Playa del Carmen is my first suggestion for an afternoon visit. Running parallel to the beach for several kilometers is the pedestrian street Quinta Avenida—5th Avenue. It’s lined with restaurants, bars, overpriced souvenir shops, shopping malls, and more, with the beach just beyond. Public drinking is unofficially allowed in Playa, so you can buy a beer or two from a convenience store and walk around, soaking it all in.

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To the south, Tulum refers to three distinct places—the Mayan Ruins, the small town on the highway, and the beach that’s outside of the town. The town is perfectly nice, but a little far from the beach (ten-minute taxi ride or a walk of at least an hour), and not nearly as interesting as Playa del Carmen. The beach is huge and gorgeous, and easily accessible from the ruins.

The most famous ancient city in the Mayan Riviera is Chichen Itza, one of the New Seven Wonders of the World. Sure, it’s spectacular, but if you only have time to visit one archeological site, go to Tulum. The area and the structures aren’t nearly as large as Chichen Itza, but Tulum has a nicer location on limestone cliffs overlooking the turquoise Caribbean. It’s also much closer to the resorts, only about 30 minutes away by colectivo.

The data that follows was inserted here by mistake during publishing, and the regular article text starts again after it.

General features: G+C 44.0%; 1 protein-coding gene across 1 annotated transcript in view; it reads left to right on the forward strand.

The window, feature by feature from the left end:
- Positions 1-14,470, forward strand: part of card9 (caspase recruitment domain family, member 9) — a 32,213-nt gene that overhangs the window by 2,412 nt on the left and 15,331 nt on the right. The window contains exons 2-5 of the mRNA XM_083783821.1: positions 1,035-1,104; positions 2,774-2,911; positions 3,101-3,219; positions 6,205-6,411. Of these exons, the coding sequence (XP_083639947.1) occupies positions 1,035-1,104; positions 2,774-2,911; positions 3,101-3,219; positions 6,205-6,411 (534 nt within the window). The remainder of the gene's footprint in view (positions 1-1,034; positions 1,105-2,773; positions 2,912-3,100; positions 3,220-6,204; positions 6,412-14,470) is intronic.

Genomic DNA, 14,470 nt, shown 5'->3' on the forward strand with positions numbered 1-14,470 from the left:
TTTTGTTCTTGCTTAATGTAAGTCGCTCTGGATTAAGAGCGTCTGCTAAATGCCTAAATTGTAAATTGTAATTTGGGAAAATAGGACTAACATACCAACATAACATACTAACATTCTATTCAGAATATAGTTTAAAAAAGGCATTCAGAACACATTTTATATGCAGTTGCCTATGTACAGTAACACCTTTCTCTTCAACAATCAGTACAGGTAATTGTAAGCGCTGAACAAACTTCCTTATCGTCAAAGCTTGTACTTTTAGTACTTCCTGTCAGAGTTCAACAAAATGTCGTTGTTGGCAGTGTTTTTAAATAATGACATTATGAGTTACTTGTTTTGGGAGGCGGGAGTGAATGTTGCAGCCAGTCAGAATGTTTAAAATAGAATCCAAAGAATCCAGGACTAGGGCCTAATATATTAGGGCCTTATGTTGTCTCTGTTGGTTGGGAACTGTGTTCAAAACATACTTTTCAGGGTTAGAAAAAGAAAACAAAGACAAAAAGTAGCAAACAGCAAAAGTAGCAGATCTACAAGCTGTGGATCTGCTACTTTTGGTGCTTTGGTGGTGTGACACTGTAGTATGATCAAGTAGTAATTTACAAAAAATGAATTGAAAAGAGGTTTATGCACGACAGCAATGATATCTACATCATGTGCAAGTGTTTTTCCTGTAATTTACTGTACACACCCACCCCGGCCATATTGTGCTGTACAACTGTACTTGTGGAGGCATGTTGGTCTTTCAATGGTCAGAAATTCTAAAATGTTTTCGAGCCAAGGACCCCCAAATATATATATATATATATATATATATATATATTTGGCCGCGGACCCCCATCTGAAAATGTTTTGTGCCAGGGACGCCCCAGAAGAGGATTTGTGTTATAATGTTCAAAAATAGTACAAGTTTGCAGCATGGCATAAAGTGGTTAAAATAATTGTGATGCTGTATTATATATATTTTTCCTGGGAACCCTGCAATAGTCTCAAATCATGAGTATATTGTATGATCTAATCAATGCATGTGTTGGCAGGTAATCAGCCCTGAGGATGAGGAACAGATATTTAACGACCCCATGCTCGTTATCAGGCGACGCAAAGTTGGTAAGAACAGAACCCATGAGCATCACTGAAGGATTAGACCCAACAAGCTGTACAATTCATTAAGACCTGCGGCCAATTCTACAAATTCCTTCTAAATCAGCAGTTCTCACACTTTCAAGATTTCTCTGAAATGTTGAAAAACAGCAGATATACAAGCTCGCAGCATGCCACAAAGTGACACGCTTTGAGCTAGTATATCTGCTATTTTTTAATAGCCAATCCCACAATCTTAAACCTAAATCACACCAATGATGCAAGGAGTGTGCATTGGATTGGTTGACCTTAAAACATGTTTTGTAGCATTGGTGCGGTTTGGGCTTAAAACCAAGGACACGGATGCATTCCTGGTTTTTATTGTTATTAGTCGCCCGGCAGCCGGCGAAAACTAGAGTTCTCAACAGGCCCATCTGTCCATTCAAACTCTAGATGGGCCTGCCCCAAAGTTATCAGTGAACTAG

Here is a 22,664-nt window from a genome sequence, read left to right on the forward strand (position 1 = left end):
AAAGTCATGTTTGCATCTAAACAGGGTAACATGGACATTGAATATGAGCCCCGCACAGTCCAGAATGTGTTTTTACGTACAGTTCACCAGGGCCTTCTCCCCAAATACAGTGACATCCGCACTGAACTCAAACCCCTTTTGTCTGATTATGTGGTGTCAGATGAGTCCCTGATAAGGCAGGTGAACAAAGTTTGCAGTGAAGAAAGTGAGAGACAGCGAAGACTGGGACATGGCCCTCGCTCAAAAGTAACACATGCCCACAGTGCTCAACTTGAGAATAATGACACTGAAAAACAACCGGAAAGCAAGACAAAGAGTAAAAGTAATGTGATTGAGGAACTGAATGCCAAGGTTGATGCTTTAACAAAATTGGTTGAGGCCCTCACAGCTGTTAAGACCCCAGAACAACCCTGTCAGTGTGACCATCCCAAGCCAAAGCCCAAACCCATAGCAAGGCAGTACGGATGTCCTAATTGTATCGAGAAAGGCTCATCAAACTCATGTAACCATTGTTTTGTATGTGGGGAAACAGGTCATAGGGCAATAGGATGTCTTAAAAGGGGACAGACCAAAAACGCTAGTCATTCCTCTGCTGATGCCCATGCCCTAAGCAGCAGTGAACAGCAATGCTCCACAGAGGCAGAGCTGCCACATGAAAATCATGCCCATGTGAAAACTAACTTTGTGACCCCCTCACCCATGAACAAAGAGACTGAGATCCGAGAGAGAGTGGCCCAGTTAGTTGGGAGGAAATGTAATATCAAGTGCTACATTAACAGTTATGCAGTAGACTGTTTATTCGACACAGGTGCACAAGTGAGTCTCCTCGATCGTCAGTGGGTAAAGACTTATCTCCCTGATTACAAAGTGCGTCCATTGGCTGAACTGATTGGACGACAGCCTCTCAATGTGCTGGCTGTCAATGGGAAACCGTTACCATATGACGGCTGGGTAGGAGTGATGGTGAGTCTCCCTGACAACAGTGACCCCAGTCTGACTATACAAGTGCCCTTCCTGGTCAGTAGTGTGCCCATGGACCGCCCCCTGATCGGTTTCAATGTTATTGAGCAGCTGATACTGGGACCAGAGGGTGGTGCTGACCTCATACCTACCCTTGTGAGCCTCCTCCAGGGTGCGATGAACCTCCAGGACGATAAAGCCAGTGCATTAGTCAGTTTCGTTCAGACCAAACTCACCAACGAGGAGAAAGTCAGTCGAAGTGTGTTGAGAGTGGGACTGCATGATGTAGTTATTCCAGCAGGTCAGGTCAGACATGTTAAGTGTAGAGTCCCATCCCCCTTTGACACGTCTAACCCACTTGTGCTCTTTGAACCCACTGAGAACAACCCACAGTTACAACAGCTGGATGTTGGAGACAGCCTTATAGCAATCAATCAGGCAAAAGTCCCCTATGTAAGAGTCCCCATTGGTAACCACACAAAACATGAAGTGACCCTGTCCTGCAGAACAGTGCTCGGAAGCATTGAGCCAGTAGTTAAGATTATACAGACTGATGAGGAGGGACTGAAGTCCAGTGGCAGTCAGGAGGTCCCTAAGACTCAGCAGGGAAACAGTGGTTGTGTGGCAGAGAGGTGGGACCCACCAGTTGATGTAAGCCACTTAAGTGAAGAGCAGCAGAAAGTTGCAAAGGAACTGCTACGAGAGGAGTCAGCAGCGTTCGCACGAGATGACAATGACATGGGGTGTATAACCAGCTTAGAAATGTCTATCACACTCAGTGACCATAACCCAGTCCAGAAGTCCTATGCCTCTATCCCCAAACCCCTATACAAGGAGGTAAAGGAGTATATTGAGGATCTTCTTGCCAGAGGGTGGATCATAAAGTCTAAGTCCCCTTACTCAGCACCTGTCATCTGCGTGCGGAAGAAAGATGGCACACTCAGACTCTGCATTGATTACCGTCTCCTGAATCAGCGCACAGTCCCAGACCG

Chichen Itza is too far away to get to on public transportation (three or four hours) and still be able return to the resort in time for the evening’s concert. If you’re really set on going to Chichen Itza, do it with the resort tour, or if you stay extra days, do it on your own when there isn’t a concert later that day.

After Playa del Carmen and the Tulum ruins, the next can’t-miss experience would be a cenote, the freshwater sinkholes that lead to the extensive system of ancient caverns found everywhere underground in the Yucatan Peninsula. You can swim, snorkel, or scuba dive in the cenotes. (For scuba diving, visit a dive shop in Tulum or Playa del Carmen.)

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Visiting a cenote couldn’t be easier—there are five across the street from the Barceló, with three all in a line right on the highway: Cenote Cristiliano, Jardin del Eden Cenotes, and Cenote Azul. They all have low entrance fees of between 100-200 pesos.